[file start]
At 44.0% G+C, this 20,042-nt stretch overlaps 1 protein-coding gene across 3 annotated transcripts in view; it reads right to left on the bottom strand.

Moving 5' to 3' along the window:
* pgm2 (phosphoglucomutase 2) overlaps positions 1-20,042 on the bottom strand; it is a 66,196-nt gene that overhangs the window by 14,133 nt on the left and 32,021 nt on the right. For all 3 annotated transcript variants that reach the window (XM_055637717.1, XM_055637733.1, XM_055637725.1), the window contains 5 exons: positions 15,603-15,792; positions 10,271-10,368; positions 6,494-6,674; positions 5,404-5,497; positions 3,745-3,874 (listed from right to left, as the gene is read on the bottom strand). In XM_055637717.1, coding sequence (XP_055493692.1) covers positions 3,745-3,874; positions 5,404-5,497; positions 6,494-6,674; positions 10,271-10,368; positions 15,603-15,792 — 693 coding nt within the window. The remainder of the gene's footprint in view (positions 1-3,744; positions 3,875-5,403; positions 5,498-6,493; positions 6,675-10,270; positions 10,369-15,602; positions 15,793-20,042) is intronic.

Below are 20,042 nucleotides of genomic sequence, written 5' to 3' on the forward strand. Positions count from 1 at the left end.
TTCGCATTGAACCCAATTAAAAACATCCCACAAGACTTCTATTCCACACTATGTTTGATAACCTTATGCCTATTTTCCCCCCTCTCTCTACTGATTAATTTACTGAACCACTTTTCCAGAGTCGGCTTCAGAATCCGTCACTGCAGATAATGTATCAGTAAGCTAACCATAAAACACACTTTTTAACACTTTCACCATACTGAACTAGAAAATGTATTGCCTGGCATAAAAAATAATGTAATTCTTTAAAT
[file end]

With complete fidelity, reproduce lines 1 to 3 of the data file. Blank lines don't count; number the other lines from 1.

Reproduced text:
At 44.0% G+C, this 20,042-nt stretch overlaps 1 protein-coding gene across 3 annotated transcripts in view; it reads right to left on the bottom strand.

Moving 5' to 3' along the window:
* pgm2 (phosphoglucomutase 2) overlaps positions 1-20,042 on the bottom strand; it is a 66,196-nt gene that overhangs the window by 14,133 nt on the left and 32,021 nt on the right. For all 3 annotated transcript variants that reach the window (XM_055637717.1, XM_055637733.1, XM_055637725.1), the window contains 5 exons: positions 15,603-15,792; positions 10,271-10,368; positions 6,494-6,674; positions 5,404-5,497; positions 3,745-3,874 (listed from right to left, as the gene is read on the bottom strand). In XM_055637717.1, coding sequence (XP_055493692.1) covers positions 3,745-3,874; positions 5,404-5,497; positions 6,494-6,674; positions 10,271-10,368; positions 15,603-15,792 — 693 coding nt within the window. The remainder of the gene's footprint in view (positions 1-3,744; positions 3,875-5,403; positions 5,498-6,493; positions 6,675-10,270; positions 10,369-15,602; positions 15,793-20,042) is intronic.